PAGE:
The other night I sat outside in the shade and enjoyed the cool breeze and pondered the weather, the function of a good multi-tool like a Gerber or Swiss-army knife, and their relation to wetlands. Bear with me for a minute and I'll highlight the linkage between these three potentially unrelated topics.
Overall, I'd have to say this summer's weather has been pretty darn good. Statewide this is reflected in the good to excellent crop conditions for 84% of the state's corn and 76% for the state's soybeans. If we reflect a little about the past couple years, we can't say that this is the norm. In southeast Missouri, during 2011 we had the big flood, followed by drought that extended through 2012. Last summer's weather shifted gears again back to a wet period and then we had one of the coldest winters since the late '80's.
With the seasonal ebb and flow of water, wetlands are naturally diverse. During hot, dry summers conditions can get bone dry. Different plants might germinate due to the shift in soil moisture and there might be less aquatic habitat available for fish, frogs, and other water birds. On the flip side, after a hard rain water sprawls out of the ditches and across the flats and depending upon the time of year all sorts of critters can use the flooded conditions. From one year to the next and even one spot to another, in a wetland, conditions may vary.
One aspect of the renovations at Duck Creek that we have tried to incorporate has been wetland diversity. Throughout Units A and B we have enhanced the topographic diversity by restoring sloughs across the units. These aren't really large features. They only encompass 8% of the total 1,000 acres, but I think they are kind of cool.
Over the last couple years we've seen them go from bare dirt to shallow channels dotted with floating plants or sloughs skirted with a fringe of lush aquatic vegetation. Some of these species have come from natural germination of seeds in the seed bank or those deposited by foraging and defecating ducks. Other plants were given a head start by being propagated and planted by Department staff. Overall, we've been very pleased with progress the plants have made.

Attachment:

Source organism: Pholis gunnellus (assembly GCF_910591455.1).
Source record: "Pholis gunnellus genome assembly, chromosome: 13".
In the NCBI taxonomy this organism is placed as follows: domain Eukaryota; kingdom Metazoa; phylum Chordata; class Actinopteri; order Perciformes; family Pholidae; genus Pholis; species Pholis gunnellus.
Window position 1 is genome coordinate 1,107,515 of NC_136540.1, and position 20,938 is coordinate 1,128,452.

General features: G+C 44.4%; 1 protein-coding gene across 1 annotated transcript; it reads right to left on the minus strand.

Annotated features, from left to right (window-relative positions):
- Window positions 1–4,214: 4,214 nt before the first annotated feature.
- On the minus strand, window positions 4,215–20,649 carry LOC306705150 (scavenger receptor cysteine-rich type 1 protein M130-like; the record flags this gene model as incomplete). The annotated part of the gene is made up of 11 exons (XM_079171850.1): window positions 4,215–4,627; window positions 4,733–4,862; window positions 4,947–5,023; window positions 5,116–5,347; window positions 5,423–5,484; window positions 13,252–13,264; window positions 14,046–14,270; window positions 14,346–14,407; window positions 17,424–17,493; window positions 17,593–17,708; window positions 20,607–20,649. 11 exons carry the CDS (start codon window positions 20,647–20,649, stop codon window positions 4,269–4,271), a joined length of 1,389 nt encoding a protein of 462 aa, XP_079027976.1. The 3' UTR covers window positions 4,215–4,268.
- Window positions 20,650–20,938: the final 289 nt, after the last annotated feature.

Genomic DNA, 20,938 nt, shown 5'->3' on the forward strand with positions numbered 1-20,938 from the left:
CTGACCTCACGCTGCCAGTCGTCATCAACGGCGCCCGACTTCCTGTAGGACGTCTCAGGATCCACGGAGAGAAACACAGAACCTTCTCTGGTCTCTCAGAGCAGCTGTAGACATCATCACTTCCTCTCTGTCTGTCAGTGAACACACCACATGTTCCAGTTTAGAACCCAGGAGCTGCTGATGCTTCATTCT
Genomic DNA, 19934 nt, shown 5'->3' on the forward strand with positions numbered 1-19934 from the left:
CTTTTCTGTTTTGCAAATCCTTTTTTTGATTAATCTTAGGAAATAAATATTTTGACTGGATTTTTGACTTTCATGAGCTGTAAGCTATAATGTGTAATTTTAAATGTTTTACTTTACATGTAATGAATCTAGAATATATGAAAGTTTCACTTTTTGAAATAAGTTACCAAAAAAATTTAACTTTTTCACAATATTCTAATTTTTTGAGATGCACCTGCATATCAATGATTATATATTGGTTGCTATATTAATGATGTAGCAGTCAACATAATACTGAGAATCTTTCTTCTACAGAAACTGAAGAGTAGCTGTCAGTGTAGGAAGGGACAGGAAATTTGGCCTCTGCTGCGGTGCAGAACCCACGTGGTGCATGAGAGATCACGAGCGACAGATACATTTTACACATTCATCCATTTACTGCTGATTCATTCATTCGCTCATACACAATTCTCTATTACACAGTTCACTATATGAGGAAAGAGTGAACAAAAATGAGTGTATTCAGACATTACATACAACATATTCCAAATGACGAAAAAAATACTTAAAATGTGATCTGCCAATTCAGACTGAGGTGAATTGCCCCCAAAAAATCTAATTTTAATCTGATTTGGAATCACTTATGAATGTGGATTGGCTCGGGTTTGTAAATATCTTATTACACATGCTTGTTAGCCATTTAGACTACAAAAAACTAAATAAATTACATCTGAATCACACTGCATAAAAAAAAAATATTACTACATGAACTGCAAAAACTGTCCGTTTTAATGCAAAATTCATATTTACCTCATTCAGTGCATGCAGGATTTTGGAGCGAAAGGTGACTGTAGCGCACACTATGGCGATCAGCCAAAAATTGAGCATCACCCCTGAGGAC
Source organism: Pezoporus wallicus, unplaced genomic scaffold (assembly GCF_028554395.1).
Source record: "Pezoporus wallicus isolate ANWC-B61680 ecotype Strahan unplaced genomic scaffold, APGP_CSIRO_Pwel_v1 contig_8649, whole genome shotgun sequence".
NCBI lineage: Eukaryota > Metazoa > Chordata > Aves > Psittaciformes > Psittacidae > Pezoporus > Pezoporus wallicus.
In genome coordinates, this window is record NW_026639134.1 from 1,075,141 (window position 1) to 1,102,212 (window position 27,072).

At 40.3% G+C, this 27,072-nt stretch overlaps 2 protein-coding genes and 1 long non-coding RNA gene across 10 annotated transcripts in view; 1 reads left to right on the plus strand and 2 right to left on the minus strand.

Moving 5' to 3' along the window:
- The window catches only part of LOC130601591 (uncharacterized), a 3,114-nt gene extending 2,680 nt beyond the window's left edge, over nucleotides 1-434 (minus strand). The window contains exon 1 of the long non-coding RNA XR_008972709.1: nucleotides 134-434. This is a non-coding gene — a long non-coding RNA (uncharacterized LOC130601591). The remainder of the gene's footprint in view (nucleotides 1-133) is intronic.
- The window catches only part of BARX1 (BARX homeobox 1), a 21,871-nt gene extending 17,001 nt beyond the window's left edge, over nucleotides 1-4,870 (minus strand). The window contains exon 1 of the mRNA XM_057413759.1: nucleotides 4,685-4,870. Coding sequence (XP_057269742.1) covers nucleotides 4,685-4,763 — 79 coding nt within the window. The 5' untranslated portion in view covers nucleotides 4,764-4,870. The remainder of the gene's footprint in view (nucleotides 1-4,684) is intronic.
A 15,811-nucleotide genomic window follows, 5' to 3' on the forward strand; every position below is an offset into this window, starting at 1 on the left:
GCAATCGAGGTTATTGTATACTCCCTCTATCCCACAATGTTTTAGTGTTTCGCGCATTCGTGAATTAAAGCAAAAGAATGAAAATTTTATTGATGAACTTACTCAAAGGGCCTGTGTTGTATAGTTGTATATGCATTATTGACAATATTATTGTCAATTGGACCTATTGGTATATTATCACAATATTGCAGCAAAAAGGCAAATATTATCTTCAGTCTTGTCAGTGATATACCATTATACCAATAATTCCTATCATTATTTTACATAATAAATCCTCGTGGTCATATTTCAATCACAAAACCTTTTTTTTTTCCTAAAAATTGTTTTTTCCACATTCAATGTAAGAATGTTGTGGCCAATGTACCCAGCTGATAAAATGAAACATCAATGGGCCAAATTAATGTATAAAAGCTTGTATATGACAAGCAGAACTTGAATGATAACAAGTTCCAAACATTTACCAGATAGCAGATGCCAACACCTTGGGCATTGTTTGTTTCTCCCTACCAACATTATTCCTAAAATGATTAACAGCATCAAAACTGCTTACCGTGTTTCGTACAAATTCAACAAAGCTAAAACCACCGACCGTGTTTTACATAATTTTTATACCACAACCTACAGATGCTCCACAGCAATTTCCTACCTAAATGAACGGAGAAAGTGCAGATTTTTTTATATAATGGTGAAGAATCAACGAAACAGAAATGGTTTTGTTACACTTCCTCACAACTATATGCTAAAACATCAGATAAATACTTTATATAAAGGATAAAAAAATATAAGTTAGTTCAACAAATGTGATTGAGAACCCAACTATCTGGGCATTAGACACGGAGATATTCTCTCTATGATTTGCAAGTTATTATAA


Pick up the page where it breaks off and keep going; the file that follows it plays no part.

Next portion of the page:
These plants point towards another positive. The vertical and horizontal structure provides shade, cover, and food for a host of critters. In my last post, I mentioned all of the bugs that can be seen this summer by slowing down and taking a look. Over the last month, we've taken a closer look in another direction. We wanted to see what kind of fish and amphibians were feasting under the water and between the plants on all of these bugs. After setting out nets overnight and pulling them the next day, we were able to get a snapshot of this underwater community.
Overall, we were able to catch 25 different species of fish using these shallow sloughs. Most were only a couple inches long, but their presence highlights another group of species that is contributing to the overall diversity of these wetlands. Interesting enough, last year we did a similar sampling effort and were able to document two species of conservation concern, the lake chubsucker and flier. This year we were able to document six species of conservation concern, which included bantam sunfish, starhead topminnows, brown bullhead, and pugnose minnow, along with the same two species found last year. Now this doesn't mean that Units A and B are going to be the next location to pull a master angler award winning fish. However, all of these species prefer clear, calm water with extensive aquatic vegetation. These are good indicators that habitat recovering from the wetland construction and that a wide range of species have access to a diversity of habitats.
Now here's my connection to the multi-tool. If you're out camping or working in the field, it is helpful to have a tool that provides a variety of functions. You never know what you might encounter and might need to get the job done. Sometimes you need the pliers, while other times you need the knife. Heck, after lunch it might be good to use the toothpick every now and then. There is no doubt about it, the weather is and will be variable. From one year to the next this will alter wetland conditions. By providing a range of habitats across the area from dry to wet, a variety of species will be able to find what they need during most years. Finding fish in our restored sloughs, which is only a small part of the area, doesn't negatively impact food for fall waterfowl, but adds another function to our wetlands. So in the same way a multi-tool is helpful in handling the uncertainty of field work, wetland habitat diversity helps us manage the unknown of what next year's weather will be.